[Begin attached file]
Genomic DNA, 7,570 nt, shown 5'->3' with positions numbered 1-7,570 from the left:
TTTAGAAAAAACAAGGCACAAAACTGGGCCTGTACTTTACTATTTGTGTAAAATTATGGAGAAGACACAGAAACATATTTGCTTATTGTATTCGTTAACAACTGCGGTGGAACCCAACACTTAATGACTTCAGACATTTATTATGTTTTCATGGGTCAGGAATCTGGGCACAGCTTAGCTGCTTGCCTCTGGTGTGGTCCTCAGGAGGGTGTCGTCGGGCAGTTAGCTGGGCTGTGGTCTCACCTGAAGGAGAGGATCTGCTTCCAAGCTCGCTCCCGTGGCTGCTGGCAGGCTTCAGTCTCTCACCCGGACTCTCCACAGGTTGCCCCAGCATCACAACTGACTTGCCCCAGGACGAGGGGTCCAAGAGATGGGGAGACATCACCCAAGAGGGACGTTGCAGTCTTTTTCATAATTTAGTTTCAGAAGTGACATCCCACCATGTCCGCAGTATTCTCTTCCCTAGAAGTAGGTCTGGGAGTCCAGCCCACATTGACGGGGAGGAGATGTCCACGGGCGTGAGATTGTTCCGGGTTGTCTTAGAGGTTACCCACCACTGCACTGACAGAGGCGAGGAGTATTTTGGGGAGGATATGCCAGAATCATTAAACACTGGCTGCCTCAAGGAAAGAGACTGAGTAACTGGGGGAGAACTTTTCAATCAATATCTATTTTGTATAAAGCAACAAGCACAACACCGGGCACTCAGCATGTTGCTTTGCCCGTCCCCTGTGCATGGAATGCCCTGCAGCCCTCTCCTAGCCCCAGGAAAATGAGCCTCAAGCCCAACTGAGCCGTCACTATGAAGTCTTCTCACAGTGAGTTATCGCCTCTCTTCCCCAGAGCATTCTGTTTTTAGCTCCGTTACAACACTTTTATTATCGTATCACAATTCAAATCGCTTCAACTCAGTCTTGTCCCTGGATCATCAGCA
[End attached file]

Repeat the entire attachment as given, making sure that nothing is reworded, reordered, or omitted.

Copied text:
Genomic DNA, 7,570 nt, shown 5'->3' with positions numbered 1-7,570 from the left:
TTTAGAAAAAACAAGGCACAAAACTGGGCCTGTACTTTACTATTTGTGTAAAATTATGGAGAAGACACAGAAACATATTTGCTTATTGTATTCGTTAACAACTGCGGTGGAACCCAACACTTAATGACTTCAGACATTTATTATGTTTTCATGGGTCAGGAATCTGGGCACAGCTTAGCTGCTTGCCTCTGGTGTGGTCCTCAGGAGGGTGTCGTCGGGCAGTTAGCTGGGCTGTGGTCTCACCTGAAGGAGAGGATCTGCTTCCAAGCTCGCTCCCGTGGCTGCTGGCAGGCTTCAGTCTCTCACCCGGACTCTCCACAGGTTGCCCCAGCATCACAACTGACTTGCCCCAGGACGAGGGGTCCAAGAGATGGGGAGACATCACCCAAGAGGGACGTTGCAGTCTTTTTCATAATTTAGTTTCAGAAGTGACATCCCACCATGTCCGCAGTATTCTCTTCCCTAGAAGTAGGTCTGGGAGTCCAGCCCACATTGACGGGGAGGAGATGTCCACGGGCGTGAGATTGTTCCGGGTTGTCTTAGAGGTTACCCACCACTGCACTGACAGAGGCGAGGAGTATTTTGGGGAGGATATGCCAGAATCATTAAACACTGGCTGCCTCAAGGAAAGAGACTGAGTAACTGGGGGAGAACTTTTCAATCAATATCTATTTTGTATAAAGCAACAAGCACAACACCGGGCACTCAGCATGTTGCTTTGCCCGTCCCCTGTGCATGGAATGCCCTGCAGCCCTCTCCTAGCCCCAGGAAAATGAGCCTCAAGCCCAACTGAGCCGTCACTATGAAGTCTTCTCACAGTGAGTTATCGCCTCTCTTCCCCAGAGCATTCTGTTTTTAGCTCCGTTACAACACTTTTATTATCGTATCACAATTCAAATCGCTTCAACTCAGTCTTGTCCCTGGATCATCAGCA